Faiths unite at Iftar Dinner program

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ALPHARETTA, Ga. —The evening of Sunday, July 20 saw more than 120 people of many faiths gather at Alpharetta Presbyterian Church in a joint Iftar Dinner program arranged between Neshama Interfaith Center and the Atlantic Institute.

Presenters Kemal Korucu, of the Atlantic Institute and Rabbi Michael Bernstein, of Congregation Gesher L’Torah, engaged in inspiring conversation about the spiritual meaning of fasting seeing as the event took place during Ramadan – the holy month where Muslims fast from sunrise to sunset.

The purpose of the event was to share an Iftar, or fast-breaking, dinner.

This is the first meal Muslims partake in after abstaining from eating and drinking all day. However, Ramadan is about more than just fasting.

It’s a time of compassion, generosity, inner reflection of one’s spirituality and seeking oneness with God. It’s about gathering family, friends and neighbors together to strengthen friendships and enjoying the company of others.

It’s about opening the home and mind to people who have differing faiths and beliefs.

Bernstein pointed out how all but two fast days in the Jewish calendar begin at sunrise and end with the appearance of the first stars of evening, appreciating how this is similar to Ramadan.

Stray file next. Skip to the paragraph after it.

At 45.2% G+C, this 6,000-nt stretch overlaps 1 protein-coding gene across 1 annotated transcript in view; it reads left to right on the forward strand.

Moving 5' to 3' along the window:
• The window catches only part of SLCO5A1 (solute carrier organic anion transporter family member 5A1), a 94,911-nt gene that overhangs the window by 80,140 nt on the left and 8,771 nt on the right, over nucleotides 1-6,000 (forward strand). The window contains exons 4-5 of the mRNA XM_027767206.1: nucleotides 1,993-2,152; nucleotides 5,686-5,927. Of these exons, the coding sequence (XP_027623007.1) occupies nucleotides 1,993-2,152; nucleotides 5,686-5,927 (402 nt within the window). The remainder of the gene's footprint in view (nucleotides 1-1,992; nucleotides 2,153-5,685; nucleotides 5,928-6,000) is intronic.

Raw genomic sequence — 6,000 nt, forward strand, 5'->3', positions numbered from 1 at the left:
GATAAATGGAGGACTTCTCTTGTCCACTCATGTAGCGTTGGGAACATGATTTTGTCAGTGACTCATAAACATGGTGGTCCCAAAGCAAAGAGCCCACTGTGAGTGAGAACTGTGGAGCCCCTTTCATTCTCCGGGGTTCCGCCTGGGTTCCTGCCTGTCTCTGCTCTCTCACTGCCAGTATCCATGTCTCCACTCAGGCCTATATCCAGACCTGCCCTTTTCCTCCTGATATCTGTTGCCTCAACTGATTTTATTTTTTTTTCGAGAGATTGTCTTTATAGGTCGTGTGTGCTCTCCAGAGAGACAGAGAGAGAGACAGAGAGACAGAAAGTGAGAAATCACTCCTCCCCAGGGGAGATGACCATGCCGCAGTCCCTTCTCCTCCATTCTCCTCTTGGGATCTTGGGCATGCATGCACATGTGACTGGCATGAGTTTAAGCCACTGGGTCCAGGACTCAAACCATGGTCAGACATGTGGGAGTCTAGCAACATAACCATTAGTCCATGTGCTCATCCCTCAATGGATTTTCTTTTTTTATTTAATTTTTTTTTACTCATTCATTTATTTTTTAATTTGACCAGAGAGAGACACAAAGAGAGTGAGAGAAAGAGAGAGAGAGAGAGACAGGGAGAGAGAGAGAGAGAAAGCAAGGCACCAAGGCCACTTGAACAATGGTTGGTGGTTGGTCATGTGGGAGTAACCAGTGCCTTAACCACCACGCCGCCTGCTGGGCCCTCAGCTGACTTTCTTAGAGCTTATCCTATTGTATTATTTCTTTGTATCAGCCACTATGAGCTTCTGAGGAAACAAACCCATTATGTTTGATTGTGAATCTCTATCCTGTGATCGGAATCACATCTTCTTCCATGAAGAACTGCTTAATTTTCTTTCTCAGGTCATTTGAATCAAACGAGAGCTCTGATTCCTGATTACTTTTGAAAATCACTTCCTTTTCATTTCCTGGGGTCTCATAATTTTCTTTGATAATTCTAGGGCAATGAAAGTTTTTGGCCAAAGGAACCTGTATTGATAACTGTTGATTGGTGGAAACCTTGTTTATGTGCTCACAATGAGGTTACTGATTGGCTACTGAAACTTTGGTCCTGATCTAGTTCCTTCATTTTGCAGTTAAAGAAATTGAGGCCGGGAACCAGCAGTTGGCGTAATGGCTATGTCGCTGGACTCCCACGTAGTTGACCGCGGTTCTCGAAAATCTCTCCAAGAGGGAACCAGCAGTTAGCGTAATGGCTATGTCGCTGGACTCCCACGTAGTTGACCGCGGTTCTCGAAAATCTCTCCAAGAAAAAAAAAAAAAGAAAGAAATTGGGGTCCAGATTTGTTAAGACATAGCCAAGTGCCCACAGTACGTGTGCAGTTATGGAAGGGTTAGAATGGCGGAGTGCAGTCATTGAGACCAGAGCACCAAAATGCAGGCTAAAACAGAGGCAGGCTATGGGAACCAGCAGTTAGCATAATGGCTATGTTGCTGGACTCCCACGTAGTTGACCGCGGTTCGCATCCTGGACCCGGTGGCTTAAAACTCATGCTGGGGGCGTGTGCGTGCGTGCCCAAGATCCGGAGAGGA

In fact, Bernstein shared that one of the fast days, the 17th of the Hebrew month of Tammuz, fell during Ramadan this year.

He added that in Israel, even with the hostilities going on between Hamas and Israel, that Jews from Israel and Muslims in the West Bank gathered together, “to fast together and then to feast together, showing the world that Jews and Muslims can and must live together.”

The format was not a formal discussion, rather a true conversation, allowing the sharing of similarities as well as what makes fasting so vital and even welcomed in each tradition. This shared conversation allowed those in attendance to better understand the many facets of Islamic and Jewish fasting and ritual practice; spiritual growth, patience with others and with circumstances, and community.

Korucu’s engaging and enlightening stories were a highlight of the evening.

The most impactful part of the discussion between Korucu and Bernstein was not even about fasting.

At the very beginning of the program, both took turns praying for peace between Israel and the Palestinians.

Given the horror going on between both combatants, it truly set the stage for the evening. This sense of connection, understanding and acceptance of “The Other” continued to manifest itself when all participants shared the Iftar meal together.

As directed by the Neshama and Atlantic leaders, no one table could be comprised of members of the same faith.

Getting to know one another, “feasting after fasting” was truly one way to create the peace we all want and for all participants to “be the change you wish to see in the world.”

For more on the work of the Atlantic Institute and Neshama Interfaith Center, their programs and outreach, please visit their websites: www.theatlanticinstitute.org and www.neshamainterfaithcenter.org.

FH-8-6